By Ibrahim Kasita
LOCAL importers and traders want Kenya Port Authority (KPA) to offer blanket tax waiver on containers confiscated due to accumulated storage charges before new tariffs come into force next April.
KPA suspended the levying of storage fees on September 1 to allow importers with arrears clear before the new rates are implemented.
KPA has proposed that imports, exports and transit containers should attract a uniform tariff of $50 (about sh92,000) for a 20ft container and $75 for a 40ft container.
The authority also intends to introduce a $3 levy per gross tonnage as cost of offering security at the port and a $20 charge per tonne for wrong declarations at the conventional cargo area and a $20 fee per tonne for non-declaration of dangerous cargo.
KPA has also proposed to raise the levy for late submission of a cargo manifest for 20ft containers from $25 to $35, and from $50 to $55 for 40ft containers.
Marine services will be charged up to $5.50 per 100 gross tonnage for pilotage from $4.50, while tug services will cost $14 per 100 gross tonnage per hour from $12.
During KPAâ€™s presentation on the new proposed tariffs to stakeholders for discussion and consideration at the Serena Hotel Kampala on Tuesday, traders said containers confiscated prior to the suspension of storage charges should be handed over to the owners to speed up the clearance process.
â€œMay you kindly (KPA) release our containers for continued business relationship in the region.
â€œWe sincerely request you to offer blanket waivers on all our goods confiscated before September 1,â€ said Issa Ssekito, the Kampala City Traders Association spokesperson.
â€œWe use a lot of money importing these goods but we have failed to pay storage fees. We think that giving us a waiver would facilitate quick clearance of containers at the port,â€ Seekito said.
Traders said shipping lines charged exorbitant fees. Abdalla Mwaruwa, the KPA managing director, said the confiscated goods were with Kenya Revenue Authority customs department for scrutiny.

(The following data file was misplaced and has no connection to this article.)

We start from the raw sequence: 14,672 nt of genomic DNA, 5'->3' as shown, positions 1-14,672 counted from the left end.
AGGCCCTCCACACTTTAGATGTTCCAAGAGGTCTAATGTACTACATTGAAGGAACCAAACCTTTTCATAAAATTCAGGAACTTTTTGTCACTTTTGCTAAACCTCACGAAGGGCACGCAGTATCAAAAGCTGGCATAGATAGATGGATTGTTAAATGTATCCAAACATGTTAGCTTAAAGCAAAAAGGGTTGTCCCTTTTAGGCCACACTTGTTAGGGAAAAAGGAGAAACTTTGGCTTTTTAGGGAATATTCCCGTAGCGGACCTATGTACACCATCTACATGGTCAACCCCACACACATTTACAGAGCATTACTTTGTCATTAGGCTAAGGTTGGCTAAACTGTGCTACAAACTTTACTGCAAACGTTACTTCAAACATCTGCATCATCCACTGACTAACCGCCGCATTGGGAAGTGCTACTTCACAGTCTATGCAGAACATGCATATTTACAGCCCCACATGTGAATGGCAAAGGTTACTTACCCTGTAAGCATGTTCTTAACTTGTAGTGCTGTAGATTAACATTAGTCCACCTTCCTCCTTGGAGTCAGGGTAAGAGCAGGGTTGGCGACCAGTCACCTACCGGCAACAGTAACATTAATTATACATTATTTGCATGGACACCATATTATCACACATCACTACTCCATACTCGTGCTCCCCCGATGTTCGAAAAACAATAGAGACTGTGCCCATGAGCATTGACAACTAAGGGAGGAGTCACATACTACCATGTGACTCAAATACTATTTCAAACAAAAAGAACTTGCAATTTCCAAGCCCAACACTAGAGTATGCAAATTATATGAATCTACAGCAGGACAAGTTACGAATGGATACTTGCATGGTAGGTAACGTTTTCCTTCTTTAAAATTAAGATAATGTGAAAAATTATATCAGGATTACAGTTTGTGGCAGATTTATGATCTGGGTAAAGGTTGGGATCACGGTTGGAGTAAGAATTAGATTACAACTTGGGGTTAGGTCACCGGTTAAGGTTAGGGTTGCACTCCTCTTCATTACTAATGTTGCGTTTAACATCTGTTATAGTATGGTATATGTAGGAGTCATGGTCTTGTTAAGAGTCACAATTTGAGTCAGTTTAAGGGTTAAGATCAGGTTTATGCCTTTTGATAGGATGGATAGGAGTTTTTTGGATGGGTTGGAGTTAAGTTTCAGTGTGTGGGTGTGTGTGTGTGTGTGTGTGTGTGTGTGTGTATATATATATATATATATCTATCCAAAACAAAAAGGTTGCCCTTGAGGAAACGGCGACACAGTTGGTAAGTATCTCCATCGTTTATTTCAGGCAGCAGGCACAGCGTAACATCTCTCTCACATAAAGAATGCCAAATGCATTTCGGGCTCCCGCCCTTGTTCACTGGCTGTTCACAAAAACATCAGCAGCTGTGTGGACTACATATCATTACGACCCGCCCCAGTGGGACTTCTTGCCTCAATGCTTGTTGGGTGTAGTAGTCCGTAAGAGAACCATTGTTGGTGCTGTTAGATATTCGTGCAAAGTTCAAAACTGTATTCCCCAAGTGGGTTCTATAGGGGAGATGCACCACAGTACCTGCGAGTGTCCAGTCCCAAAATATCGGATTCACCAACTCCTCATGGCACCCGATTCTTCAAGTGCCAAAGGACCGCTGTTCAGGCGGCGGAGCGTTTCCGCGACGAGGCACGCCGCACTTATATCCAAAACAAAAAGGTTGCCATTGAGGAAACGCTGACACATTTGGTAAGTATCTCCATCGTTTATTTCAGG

â€œAfter the exercise the issue will be discussed in the higher level,â€ Mwaruwa said.
KPA corporate services manager Gichiri Ndua said the review was meant to enhance competitiveness, improve service delivery and rationalise the prices.
He said the adjusted tariffs would match the changing business environment.
Ndua said there was no price increment except where an â€˜oversightâ€™ has to be corrected and the real income of the authority had fallen.
He said the proposals feature price reduction of stevedoring and shore handling on 20ft containers and shore handling and stevedoring in general cargo.
Proposed tariff groupings range from contain terminal, conventional cargo area to wharfage and oil terminals are reviewed.
KPA proposed that imports, exports and transit containers should attract a uniform tariff. For instance, a 20ft container attracts a flat rate of $50, while the 40ft container is charged $75.
The authority intends to introduce$3 per gross tonnage as cost of offering security at the port and a $20 per tonne for wrong declaration of weight at the conventional cargo area and $20 per tonne for non-declaration of dangerous cargo.
KPA has proposed to raise the levy for late submission of a cargo manifest for 20ft containers from $25 to $35, and from $50 to $55 for 40ft containers.
Marine services will be charge up to charge $5.50 per 100 gross tonnage for pilotage up from $4.50 while tug services will cost $14 per 100 gross tonnage per hour instead of $12
This is the first review in 10 years and KPA said the current tariffs are outdated and do not reflect change in cost of doing business.